Jun 22, 2011

Pixie Dust

The baited* breath of Chairman Bernanke is due to be expelled  at 2:15 p.m. in his second-ever press conference as Fed boss. The presser follows a  12:15 p.m. interest-rate release from  the FOMC, (an acronym for the Federal Payday Loan Committee).

Ordinary folks like you and me await all this with bated breath. We have played along with the Fed's monetary gag for so long that, like it or not, we have a personal stake, survival, in the Charminization-rate of the American dollar.

I'm going to suggest a certain questioning attitude in listening to Ben. As he speaks, try to get a handle on just how he proposes to continue printing our way to something a majority of American voters will accept as "prosperity."

There's something to be said for the view that it's already too late, but Ben has to try. He has formidable enemies in the welfare classes as represented by vote whores in our legislatures and executive mansions. Further, he may have an enemy in his personal economic dogma. As smart as he is, the man's soul is larded with Keynes as propagandized by Samuelson.

And he is very smart. So are his fellow Federal Reserve Board governors. They're too bright to bless policy which they expect could lead to an American Weimar --  inflation coming at lightning speed and increasing exponentially.

(The German currency stabilized after the Armistice at something like 60 marks per American (gold- and silver-backed) dollar. That in itself represented massive inflation, but at least it held until June of 1921.  That summer brought further bad policy which devalued the mark to about 320  per dollar in September. By December, 1922,  it took 8,000 marks to buy one Greenback.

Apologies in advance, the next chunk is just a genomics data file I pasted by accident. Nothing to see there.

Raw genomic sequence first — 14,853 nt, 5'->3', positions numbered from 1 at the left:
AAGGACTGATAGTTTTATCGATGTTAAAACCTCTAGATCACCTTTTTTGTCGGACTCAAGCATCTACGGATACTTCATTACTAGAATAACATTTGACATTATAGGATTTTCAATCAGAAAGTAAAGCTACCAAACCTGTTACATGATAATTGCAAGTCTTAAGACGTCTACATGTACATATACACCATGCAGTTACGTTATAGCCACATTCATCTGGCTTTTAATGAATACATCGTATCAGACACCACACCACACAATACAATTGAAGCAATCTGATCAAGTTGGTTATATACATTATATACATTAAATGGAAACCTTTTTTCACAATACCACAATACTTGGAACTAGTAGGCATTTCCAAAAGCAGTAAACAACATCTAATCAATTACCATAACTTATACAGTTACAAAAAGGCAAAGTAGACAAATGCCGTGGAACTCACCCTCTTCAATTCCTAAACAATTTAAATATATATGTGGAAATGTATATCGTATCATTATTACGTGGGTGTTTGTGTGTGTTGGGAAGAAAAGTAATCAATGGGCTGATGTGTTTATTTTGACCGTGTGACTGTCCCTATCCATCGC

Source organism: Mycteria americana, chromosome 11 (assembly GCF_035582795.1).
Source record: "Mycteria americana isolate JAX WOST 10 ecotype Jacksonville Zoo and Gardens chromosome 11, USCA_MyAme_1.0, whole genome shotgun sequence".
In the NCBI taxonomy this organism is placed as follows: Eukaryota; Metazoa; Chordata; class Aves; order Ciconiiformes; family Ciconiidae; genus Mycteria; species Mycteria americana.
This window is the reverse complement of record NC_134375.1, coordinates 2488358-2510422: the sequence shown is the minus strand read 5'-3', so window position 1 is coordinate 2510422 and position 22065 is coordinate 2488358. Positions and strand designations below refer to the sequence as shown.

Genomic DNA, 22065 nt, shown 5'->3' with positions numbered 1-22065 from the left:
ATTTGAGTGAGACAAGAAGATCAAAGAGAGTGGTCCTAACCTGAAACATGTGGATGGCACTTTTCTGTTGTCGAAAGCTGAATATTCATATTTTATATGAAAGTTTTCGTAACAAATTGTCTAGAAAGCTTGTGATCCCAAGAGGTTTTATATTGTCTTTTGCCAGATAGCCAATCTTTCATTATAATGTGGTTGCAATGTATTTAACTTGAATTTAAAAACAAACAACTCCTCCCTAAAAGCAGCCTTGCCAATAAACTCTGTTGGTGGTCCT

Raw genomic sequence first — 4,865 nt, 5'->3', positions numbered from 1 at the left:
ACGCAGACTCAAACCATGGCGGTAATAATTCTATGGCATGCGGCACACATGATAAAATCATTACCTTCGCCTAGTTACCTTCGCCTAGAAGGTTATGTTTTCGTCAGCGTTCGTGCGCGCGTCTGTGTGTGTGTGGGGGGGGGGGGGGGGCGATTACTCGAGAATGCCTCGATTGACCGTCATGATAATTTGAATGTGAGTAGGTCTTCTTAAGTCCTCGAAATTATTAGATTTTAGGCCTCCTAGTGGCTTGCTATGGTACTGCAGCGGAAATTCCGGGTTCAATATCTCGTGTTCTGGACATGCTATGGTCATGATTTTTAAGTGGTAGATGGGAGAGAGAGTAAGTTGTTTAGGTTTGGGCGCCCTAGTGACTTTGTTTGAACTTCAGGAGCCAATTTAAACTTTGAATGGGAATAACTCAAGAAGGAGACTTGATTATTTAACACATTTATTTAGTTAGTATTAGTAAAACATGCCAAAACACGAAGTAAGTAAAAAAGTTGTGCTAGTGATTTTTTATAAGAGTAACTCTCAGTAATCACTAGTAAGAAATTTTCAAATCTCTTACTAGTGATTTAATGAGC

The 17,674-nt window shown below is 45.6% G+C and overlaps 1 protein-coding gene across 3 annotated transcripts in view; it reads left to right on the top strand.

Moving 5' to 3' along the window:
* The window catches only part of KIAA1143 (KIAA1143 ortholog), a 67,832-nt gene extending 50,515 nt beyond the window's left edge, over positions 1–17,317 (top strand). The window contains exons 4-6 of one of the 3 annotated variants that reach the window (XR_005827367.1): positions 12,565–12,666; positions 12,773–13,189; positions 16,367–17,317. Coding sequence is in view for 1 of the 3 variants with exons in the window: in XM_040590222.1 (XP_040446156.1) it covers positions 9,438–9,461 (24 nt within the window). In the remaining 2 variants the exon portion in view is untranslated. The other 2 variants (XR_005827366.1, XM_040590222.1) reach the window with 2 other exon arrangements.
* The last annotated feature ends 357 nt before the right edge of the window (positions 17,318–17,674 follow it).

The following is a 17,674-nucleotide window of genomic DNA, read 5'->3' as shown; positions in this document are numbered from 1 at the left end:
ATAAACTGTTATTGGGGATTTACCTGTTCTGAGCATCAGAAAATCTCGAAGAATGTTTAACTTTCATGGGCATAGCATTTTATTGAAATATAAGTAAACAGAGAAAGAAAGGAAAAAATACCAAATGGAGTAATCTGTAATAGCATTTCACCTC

(Translate the number to the United States, 2011, and use our favorite benchmark, the price of bacon, now about $5 per pound.  That Weimarization level would boost it to $666 per pound. Your grandma starves. Your kids resemble the photos from Biafra, 1967-70.)

And that will not happen in the United States. The Washington, D.C. powers in which Ben is embedded understand that that level of misery would lead to a United States version of the putsches. Someone will remind them of the Reichstag elections of April 10, 1932.

The president, whomever he might be at the time, and all our subordinate electees could not endure in the face of that kind of upheaval short of trying to impose martial law upon a people less docile than the demoralized and defeated Germans.

So summon up what optimism you can and, for the time being, rule out the sort of hyper-paced borrowing and printing that would, in a relative eye blink, instigate the putsches.

Instead, watch for Ben's hints at something as bad, but en route on slower train, possibly buying enough time to tinker the economy back into something viable for another generation or two.

How much room does he weasel for a QE3 and a QE4? How much of our problem does he blame on, say,  Greece rather than Washington and the 50 state capitols? How does he explain the 50-1 leverage of his balance sheet? How forcefully will he hammer home to the political masters that they have long since bought the last vote we can afford?


*Correct. Baited with, among  many other adulterants,  a concoction of unicorn methane, pixie dust, smoke, mirrors, and ethanol subsidies

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